Toni Kan’s third published work of fiction, a novel called The Carnivorous City, begins with a text message announcing its unlikely hero: “Soni is missing”. This message rudely interrupts and disrupts the sleep (and life) of Soni’s older brother. An erstwhile lecturer of English Literature at a College of Education in Asaba, Abel Chiedu Dike must respond to the distress call sent from his brother’s wife’s phone.
The novel swings into action with Abel arriving in Lagos on a Sunday afternoon, lugging a tired old briefcase. He is picked up by Ada, his sister-in-law, with whom he is not quite on good terms. Their tenuous relationship notwithstanding, Soni must be found.
Abel’s brother, full name Sunderland Onyeama Dike, better known as Soni Dike and best known as Sabato Rabato, resides in a grand seaside mansion in the upscale part of Lagos with a beautiful wife, a son and lots of money in the bank – which he made illegally.
Soni’s sudden disappearance and the puzzling discovery of his Jaguar in a ditch is the most sinister conflict of this novel. A more conceptual reading of this novel is to pay attention to its title and the character of the city of Lagos, best embodied by her waters. The recurring appearance of the lagoon throughout the novel’s procession and the authorial commentary on the nature of the city offers an interesting subplot that runs concurrently and seems to merge with Soni’s disappearance.
Not a Police Procedural, Not a typical Crime Novel
The disappearance of any person for longer than 48 hours must be reported to the Police, but this novel hardly dwells in police stations long enough to become a police procedural. Neither does it find lasting solace in church premises where Ada, Abel and his Aunt Ekwi, who used to be a nymphomaniac, must visit to keep night vigils, praying for the return of their loved one.
Instead, The Carnivorous City is interested in the aftermath of a disappearance and how allegiances fall and form. Soni’s disappearance brings Abel to Lagos, away from his uneventful and Spartan life in Asaba, punctuated by reading novels and drinking one or two bottles of stout.
A Tour of Lagos in Disguise?
The Carnivorous City is a Lagos expedition for Abel in the guise of finding his missing brother. He combs the entire city in the company of their kinsman, Santos, through the violence-prone underbellies of Mushin to the refined ghettos of Ajegunle to the swanky side of Lagos Island, where he wines and dines with his more ambitious contemporaries, who, unlike him, had more lofty dreams than becoming a vice-principal. He even visits the seat of Lagos Government at Alausa, Ikeja, after chance brings his girlfriend from his university days, Calista Adeyemi, into the picture.
With sensual prose reminiscent of Cyprian Ekwensi’s novels set in Lagos, Toni Kan depicts the brimming city of Lagos and how Abel loses what is left of his innocence.
The prose assumes a conversational tone, chronicling mythical-sized stories about Lagos and her characters. We meet the slim, cigarette-smoking widow of an army officer, a corrupt female medical-doctor-turned-banker, efficient but venal police officers and extortionist prophets. There is a pervasive and ominous sense of death as people die anywhere: in traffic and in churches. But the city, expectedly, has a short attention span. To quote from the book: “In a city with over fifteen million people seemingly always in a mad rush to get [sic]some place fast, nothing held your attention for too long.” [Page 68]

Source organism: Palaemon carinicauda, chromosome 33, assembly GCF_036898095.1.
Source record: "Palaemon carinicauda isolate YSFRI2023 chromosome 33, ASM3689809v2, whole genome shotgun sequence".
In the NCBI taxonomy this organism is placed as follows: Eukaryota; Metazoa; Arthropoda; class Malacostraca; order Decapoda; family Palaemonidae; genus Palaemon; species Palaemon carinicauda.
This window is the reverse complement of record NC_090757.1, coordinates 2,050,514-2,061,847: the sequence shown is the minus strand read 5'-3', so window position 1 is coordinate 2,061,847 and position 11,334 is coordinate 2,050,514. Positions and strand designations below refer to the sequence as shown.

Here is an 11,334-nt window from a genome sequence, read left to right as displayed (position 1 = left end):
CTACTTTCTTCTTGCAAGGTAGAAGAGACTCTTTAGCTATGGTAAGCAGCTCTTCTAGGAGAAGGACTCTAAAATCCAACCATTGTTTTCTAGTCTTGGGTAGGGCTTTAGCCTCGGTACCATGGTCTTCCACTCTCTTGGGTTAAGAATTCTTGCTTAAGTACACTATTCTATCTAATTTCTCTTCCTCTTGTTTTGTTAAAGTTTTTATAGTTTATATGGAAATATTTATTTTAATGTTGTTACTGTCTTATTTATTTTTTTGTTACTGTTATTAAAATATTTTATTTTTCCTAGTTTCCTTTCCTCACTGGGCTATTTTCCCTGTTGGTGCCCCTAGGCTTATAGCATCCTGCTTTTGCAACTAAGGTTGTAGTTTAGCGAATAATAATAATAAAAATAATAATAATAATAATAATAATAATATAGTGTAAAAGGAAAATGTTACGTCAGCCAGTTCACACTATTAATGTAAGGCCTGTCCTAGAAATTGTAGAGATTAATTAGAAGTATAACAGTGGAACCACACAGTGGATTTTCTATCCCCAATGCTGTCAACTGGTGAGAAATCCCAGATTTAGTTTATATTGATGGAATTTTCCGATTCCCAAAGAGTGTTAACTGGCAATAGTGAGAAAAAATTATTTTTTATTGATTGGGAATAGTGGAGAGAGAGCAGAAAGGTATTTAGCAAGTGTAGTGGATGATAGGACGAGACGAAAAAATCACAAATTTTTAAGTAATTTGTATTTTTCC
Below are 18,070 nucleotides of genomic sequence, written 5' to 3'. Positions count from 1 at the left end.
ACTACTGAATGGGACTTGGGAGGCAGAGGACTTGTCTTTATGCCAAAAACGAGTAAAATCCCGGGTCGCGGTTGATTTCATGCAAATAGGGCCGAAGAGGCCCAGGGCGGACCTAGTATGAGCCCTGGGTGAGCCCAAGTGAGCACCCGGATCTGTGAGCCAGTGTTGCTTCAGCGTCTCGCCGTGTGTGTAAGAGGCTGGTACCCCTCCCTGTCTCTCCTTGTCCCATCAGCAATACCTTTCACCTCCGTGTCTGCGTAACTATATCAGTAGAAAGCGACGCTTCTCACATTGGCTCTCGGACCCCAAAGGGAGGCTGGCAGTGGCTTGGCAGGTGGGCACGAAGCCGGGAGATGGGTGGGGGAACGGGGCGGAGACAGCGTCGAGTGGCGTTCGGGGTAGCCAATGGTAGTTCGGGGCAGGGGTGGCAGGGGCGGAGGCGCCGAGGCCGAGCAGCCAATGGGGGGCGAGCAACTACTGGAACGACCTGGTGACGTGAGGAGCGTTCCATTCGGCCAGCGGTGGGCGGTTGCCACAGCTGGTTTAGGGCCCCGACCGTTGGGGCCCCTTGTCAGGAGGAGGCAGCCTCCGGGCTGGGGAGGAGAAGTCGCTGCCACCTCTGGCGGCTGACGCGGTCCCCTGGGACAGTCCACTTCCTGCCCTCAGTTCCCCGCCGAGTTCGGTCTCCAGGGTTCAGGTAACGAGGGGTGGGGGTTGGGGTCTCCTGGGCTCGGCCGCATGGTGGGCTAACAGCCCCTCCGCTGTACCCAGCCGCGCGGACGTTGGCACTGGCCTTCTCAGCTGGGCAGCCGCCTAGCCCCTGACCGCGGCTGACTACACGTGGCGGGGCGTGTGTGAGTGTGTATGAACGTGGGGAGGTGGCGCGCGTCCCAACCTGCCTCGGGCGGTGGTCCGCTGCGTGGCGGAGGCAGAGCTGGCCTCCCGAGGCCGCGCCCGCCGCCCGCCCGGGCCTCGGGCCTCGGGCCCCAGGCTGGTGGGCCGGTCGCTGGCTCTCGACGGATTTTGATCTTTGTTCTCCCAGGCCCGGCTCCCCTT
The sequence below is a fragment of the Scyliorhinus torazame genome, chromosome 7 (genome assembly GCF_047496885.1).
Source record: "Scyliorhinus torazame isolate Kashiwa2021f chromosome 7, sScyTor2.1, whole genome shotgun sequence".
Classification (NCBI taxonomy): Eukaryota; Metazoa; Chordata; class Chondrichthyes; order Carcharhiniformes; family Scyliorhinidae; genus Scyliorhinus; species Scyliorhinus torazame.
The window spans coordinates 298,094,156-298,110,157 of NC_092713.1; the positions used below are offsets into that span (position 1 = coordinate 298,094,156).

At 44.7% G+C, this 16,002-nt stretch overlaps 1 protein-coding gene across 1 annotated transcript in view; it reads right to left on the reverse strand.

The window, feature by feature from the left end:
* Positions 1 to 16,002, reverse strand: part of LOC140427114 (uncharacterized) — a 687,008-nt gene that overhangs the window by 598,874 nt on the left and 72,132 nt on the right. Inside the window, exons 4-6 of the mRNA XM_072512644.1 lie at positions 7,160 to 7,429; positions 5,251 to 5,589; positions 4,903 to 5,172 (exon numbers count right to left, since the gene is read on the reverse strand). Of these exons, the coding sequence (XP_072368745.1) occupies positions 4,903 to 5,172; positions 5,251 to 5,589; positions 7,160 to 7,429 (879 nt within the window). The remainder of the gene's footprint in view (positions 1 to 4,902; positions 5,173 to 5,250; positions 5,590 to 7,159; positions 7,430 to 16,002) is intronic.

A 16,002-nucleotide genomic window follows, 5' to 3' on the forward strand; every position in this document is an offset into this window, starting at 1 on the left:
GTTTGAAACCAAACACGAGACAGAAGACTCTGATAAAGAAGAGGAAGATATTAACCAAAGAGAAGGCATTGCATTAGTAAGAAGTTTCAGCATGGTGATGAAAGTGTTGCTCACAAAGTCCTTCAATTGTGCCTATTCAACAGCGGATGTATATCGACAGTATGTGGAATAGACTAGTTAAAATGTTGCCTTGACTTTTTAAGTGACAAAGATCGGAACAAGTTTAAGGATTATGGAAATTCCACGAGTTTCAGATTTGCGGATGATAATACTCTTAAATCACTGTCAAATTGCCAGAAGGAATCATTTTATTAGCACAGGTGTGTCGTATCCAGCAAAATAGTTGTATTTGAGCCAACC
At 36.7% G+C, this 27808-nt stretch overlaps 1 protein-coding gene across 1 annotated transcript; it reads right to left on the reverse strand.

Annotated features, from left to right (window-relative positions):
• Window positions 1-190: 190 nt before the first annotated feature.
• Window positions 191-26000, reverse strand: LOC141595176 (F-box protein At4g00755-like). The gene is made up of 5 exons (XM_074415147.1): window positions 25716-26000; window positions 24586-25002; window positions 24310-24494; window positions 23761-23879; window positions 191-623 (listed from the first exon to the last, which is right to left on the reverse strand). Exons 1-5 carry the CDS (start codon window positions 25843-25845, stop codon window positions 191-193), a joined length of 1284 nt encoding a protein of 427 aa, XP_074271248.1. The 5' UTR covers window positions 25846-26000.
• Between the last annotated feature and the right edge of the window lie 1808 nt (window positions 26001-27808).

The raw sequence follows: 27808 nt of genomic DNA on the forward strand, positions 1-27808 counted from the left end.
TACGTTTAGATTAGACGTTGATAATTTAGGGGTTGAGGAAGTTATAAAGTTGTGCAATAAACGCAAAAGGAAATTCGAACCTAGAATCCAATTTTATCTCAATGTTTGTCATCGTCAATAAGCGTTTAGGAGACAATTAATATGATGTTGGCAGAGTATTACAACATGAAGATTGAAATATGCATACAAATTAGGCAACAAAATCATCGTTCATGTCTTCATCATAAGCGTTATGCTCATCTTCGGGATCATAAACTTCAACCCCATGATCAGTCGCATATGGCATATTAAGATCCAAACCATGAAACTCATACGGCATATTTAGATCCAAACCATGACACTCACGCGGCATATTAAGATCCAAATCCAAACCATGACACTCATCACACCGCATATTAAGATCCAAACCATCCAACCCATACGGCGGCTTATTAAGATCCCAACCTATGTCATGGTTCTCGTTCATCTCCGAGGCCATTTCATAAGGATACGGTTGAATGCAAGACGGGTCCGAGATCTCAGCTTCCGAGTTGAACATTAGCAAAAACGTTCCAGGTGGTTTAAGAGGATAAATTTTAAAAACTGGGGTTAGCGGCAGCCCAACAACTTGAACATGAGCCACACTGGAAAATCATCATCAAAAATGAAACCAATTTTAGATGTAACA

Sex & Oedipal Rex
A recurring motif in his earlier works of fiction, sex, especially of the heterosexual kind, drives this narrative.
One may find similarities in Abel’s recounting of his father’s cuckold situation and the story “The Passion of Pololo” in Kan’s collection of short stories, Night of a Creaking Bed. Rather than Abel finding his mother with her younger lover alone, as in Pololo’s case, Abel’s father is also a witness. This event drove him to alcohol, which inadvertently led to his premature death.
Soni’s sexual experiences, both licit and illicit, also hold sway in the narrative. Soni christened himself “Nine Inches” and, in his university days at Jos, generously endorsed the wall at the head of his lovers’ beds with a signature: “Nine Inches Was Here”.
In Lagos, he persisted as a prurient philanderer, bedding widows and wives alike. The mystery of his disappearance hangs from an anchor of illicit acts, both sexual and otherwise.
Abel, too sickly to be rascally in childhood, becomes hapless flotsam, striving to make sense of his brother’s disappearance in the coastal city of Lagos. He is faced with his own distractions and temptations, through which he must negotiate an unusual type of mid-life crisis.
It is unusual that a younger brother’s disappearance and a temporary relocation to Lagos could alter an individual’s life so significantly in only four months. Perhaps if this novel had dwelt considerably more on the immediate past and pace of Abel’s erstwhile life, it would have been more believable. However, it is clear that Abel is the good, conscientious brother while Soni is that biblical opposite, Cain, whose actions are governed by both his death instinct and libido.
The Carnivorous City is fast-paced at times; slow-winding and contemplative at others. Divided into chapters with occasionally apt titles, it is not a typical crime or mystery novel.
It ticks all boxes in the checklist of a typical Lagos novel: violence, crime, music, traffic, churches, affluence, bribery and lots of raunchy sex. This novel, like Igoni Barrett’s debut novel, Blackass, embraces the possibilities of metamorphosis. In the beginning, Abel arrives in Lagos a greenhorn. At the end of the novel, he has become Cain.
Cyprian Ekwensi will be immensely pleased.